Chinese Fadeaways

THERE were tears, there were hugs and there were last orders of king prawns and fried rice – then a much loved Chinese takeaway was calling it a day.

The New Hing Lung on Abbeydale Road, Sheffield, was full of customers and Thank You cards last Sunday (February 27) as the family, headed by matriarch Xue, decided to finish for good on her retirement, aged 66. It’s been sold on.

Customer Howard Greaves, who with his wife Elsa has been a customer for over 20 years, was one of those saying goodbye. “The standard has always been very high and the prices incredible low,” he enthused.

Although he recommended it to friends they shuddered because the appearance outside belied the food inside.

The humble little takeaway is the latest in a line of well-known Chinese eateries to disappear recently. So has the red fronted Dim Sum on London Road, run by brother and sister Sang and Tina Wan. This was a place noted for its dim sum dishes as well as a conventional menu.

They opened the place, previously Mr Yun’s tiny sandwich shop, in 2003 and later expanded into neighbouring premises.

Sang arrived from Hong Kong aged 14 and was sent to High Storrs School, where, he says, the teachers simply ignored him. He left a year later and gained his education in a leading Manchester Chinese restaurant.

I was sorry to have missed a last meal there although knew the Wans were looking for a buyer. Sang, seeing the rise of New Era Square, had long predicted the demise of Chinese restaurants on the London Road axis.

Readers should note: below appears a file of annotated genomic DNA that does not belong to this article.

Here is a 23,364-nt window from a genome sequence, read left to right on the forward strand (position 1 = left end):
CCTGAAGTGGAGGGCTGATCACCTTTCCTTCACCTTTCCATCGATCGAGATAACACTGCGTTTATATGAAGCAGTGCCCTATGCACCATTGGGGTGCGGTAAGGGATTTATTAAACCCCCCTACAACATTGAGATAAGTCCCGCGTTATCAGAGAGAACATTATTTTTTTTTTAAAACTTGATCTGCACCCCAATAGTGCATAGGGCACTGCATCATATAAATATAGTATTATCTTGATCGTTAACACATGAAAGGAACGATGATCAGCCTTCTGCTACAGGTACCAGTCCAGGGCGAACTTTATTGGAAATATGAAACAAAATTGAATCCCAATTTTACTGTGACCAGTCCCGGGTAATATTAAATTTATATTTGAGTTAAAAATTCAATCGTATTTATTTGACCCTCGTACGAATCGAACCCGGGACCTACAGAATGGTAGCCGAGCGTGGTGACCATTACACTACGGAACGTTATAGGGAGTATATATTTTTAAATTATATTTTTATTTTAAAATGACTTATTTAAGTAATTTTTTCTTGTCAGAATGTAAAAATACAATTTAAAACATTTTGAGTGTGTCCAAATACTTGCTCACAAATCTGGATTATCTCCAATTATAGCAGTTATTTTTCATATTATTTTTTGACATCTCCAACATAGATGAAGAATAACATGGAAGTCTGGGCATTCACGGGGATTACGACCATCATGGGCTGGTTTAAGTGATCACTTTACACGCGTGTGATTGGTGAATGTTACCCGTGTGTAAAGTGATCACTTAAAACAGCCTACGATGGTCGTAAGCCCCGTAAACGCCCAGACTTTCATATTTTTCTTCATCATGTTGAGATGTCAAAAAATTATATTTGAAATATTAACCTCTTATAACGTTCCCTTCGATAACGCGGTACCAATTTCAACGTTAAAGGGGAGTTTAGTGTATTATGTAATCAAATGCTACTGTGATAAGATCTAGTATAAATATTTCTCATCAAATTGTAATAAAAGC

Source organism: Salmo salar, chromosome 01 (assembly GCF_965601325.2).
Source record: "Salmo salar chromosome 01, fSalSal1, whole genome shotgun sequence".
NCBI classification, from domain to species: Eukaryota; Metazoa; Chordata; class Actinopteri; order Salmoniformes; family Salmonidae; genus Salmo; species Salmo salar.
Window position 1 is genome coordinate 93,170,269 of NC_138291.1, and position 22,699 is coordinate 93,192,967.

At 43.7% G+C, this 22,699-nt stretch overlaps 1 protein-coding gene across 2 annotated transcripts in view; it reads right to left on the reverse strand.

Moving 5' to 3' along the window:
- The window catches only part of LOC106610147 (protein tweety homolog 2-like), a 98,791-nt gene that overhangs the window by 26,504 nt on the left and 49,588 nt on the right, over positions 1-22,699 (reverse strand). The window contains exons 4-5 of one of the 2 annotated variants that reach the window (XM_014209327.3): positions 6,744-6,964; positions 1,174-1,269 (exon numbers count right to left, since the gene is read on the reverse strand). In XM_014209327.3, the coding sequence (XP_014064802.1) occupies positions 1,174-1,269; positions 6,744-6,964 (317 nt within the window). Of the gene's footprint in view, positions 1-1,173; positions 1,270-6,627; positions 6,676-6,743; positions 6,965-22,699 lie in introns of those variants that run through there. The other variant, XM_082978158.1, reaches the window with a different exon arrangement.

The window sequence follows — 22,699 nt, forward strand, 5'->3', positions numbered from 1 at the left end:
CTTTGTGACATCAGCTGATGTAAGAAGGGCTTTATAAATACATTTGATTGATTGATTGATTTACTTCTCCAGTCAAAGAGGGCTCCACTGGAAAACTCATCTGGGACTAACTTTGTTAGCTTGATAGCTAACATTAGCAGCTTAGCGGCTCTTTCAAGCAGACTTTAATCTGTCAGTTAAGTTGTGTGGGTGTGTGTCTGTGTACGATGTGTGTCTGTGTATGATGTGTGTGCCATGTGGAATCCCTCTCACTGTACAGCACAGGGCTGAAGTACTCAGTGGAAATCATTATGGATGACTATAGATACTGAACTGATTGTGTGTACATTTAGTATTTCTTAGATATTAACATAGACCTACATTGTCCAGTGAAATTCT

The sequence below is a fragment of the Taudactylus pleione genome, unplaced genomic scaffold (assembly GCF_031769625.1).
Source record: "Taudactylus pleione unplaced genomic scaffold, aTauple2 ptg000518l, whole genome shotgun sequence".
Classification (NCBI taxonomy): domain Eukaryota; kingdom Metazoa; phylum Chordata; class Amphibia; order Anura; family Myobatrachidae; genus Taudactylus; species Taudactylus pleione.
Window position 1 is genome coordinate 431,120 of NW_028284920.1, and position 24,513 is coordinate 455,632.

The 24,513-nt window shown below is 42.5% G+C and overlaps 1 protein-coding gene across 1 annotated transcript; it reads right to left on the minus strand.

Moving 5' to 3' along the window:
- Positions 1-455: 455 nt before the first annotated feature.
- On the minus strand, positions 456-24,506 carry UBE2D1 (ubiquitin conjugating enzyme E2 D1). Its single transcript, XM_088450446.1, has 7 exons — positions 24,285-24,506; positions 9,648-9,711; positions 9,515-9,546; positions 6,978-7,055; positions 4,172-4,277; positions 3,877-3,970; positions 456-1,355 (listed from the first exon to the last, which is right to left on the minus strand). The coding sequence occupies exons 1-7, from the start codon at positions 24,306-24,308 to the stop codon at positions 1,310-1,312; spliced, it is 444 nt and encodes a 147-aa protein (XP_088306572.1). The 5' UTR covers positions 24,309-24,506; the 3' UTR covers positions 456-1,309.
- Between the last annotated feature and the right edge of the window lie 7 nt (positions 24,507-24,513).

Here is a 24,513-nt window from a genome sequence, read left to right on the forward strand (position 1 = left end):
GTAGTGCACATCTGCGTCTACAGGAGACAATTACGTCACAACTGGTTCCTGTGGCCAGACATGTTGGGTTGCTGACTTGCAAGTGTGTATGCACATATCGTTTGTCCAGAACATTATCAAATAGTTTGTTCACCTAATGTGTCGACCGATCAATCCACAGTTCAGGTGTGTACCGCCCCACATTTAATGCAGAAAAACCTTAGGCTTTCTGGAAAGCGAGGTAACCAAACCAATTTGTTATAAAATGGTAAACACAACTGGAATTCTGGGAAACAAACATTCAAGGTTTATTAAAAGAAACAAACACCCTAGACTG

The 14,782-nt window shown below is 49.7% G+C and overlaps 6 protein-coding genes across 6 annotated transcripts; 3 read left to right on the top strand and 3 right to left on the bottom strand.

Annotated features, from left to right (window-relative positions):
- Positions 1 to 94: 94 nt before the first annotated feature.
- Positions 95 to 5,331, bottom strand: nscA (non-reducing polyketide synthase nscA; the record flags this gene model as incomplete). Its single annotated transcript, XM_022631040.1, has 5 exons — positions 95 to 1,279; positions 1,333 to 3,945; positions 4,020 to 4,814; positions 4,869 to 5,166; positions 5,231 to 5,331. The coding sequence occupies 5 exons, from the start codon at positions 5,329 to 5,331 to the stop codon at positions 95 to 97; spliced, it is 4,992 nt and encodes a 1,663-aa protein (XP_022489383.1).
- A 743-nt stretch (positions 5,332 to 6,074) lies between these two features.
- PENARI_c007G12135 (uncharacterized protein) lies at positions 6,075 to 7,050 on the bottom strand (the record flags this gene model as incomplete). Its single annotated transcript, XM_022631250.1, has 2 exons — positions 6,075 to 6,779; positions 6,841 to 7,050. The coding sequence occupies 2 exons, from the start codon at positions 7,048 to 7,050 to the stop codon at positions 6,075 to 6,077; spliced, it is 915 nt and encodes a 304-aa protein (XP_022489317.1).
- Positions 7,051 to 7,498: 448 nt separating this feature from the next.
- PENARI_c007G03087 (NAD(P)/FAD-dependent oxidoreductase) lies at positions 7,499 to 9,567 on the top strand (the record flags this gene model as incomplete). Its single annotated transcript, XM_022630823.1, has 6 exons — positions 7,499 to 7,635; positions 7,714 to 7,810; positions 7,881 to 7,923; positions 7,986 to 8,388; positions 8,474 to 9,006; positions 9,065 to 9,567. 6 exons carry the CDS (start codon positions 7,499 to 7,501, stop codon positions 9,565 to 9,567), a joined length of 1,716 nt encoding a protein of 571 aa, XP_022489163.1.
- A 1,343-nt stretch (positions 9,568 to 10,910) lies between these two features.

Also gone, and I can’t tell you when, is the famous Zing Vaa restaurant on The Moor. The tiny entrance, now boarded up, led down some stairs to a large basement restaurant. We went a couple of years ago but the cavernous restaurant was cold, bare and empty so we left before ordering.

It was quite the place in its heyday. Founded by Sheffield-born Harry Yun in 1958, whose family ran the Yun Bun Laundry in Heeley, the restaurant had a long-standing rivalry with the Golden Dragon (now the Wong Ting) round the corner in Matilda Street.

Harry, who had a pronounced Sheffield accent, liked to stand at the foot of the stairs and surprise guests by saying, seemingly incongruously, “Oreyt owd lad?”

Times change. People move on. But all three of these premises were held in affection by local people. Most of the time they just disappear from local history without a fanfare. So this, in its way, is a last goodbye.

Pretty good Monkey business?


Towering ambition – work going on at New Era Square

Building is well under way on Sheffield’s official Chinatown just over 100 years since the first known Chinese businessman, Percy Wong, opened his laundry at 90 Abbeydale Road. It was probably his brother Harry who had a similar business on Ecclesall Road.

Percy and Harry didn’t have that many compatriots in Sheffield. The Chinese population was tiny. The first record of the Chinese here dates back to 1855 when, according to the burial register of the old St Paul’s Church (where the Peace Gardens now are), A Chow, son of magician Too Ki, was interred.

These days the city’s Chinese population runs into thousands, not only locally born residents but students at the two universities. And, according to Percy and Harry’s successor, personable businessman Jerry Cheung, the new project could make Sheffield ‘the Chinese capital of Yorkshire.’